The season of “voluntary” summer workouts for college football teams is upon us. As the sport gets ever more competitive, just staying on campus to lift weights apparently isn’t getting it done anymore.
Michigan, fresh off a Sugar Bowl win in Brady Hoke’s first season as the Wolverines’ coach, sent 22 seniors-to-be to San Diego to train with and learn from U.S. Navy SEALs.
I’m sure it wasn’t anything resembling the BUD/S training the SEALS go through. That makes college football seem like a game of beanbag.
But I’m sure what the Wolverines endured was a good bit more intense than, say, throwing bales of hay at Solon’s Beef Days. Not that throwing those bales isn’t pretty impressive in its own right.
Still, it raises the bar for Iowa and other teams that compete against Michigan, wouldn’t you say?
Hoke became enamored with the SEALs when he was coaching at San Diego State.
These excerpts are from Michigan Athletic Director Dave Brandon’s post on the team’s trip at MGoBlue.com:
It was the Michigan Football 2012 Leadership trip to San Diego led by Associate Athletic Director Greg Harden and U-M Weight and Conditioning coach Aaron Wellman. It might seem to be a long way to go for a leadership session, but it was an opportunity to learn from and interact with the Navy Seals; it was an educational aspect of these student-athletes’ career they will long remember.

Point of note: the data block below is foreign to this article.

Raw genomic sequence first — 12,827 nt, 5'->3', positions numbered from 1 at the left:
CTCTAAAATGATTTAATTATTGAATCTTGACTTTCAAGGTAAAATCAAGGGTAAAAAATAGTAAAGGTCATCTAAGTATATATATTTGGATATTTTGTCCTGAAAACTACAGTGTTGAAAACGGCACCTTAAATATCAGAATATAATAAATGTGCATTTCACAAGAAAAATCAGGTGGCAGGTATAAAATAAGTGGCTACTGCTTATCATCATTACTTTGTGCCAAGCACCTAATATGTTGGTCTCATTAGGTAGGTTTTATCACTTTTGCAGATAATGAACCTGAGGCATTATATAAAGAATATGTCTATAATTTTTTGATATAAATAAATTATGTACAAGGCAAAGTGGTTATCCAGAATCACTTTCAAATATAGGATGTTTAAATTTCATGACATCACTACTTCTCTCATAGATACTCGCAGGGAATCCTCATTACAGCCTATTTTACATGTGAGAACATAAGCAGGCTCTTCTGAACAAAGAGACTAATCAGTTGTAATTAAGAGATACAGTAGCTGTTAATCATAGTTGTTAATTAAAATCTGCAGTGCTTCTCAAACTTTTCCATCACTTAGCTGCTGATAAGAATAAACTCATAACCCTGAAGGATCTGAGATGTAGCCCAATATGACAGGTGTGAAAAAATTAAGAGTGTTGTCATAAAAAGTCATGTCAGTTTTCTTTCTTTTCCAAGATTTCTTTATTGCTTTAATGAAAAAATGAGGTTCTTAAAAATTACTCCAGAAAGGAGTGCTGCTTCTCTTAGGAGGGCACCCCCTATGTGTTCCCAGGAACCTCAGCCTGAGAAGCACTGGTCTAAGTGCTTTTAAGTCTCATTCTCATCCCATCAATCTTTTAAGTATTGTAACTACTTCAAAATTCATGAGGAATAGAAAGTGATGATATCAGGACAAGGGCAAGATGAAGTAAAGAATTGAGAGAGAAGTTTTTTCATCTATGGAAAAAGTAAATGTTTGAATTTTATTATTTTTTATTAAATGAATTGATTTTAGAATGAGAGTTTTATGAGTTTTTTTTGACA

The over-arching goal of the trip was to further develop senior leadership. …
Training sessions, guest speakers, and leading a youth football camp for underprivileged kids were just a small part of what these student-athletes did for three days.
The program took these seniors and created an experience to test and get the best out of their leadership skills. And what better way to do it than listen and work with the incredible Navy Seals.
AnnArbor.com has a story on the seniors’ trip.
What isn’t detailed is who paid for these players to have this experience, and how much.
Michigan, by the way, has one of the relatively few athletic programs in the nation that is in the black. Michigan’s projected athletic surplus for fiscal year 2012 is $11,380,000.
I don’t know how this doesn’t fall under the NCAA’s definition of “improper benefits,” which is any special arrangement by an institutional employee or a representative of the institution’s athletic interests (including fans) to provide a student-athlete or the student-athlete’s relative or friend a benefit not expressly authorized by the NCAA legislation.
I’m not suggesting any rules were as much as bent. I’d bet my life savings that every ‘i’ was dotted and every ‘t’ was crossed. It’s probably viewed no different by the NCAA than a basketball team taking an overseas trip in the summer or a swimming team going to Mexico for preseason training.
But I’m guessing a player who said “No, thanks, I think I’ll spend the holiday weekend with friends at Lake Michigan instead,” wouldn’t have been looked on too kindly by U-M coaches or teammates.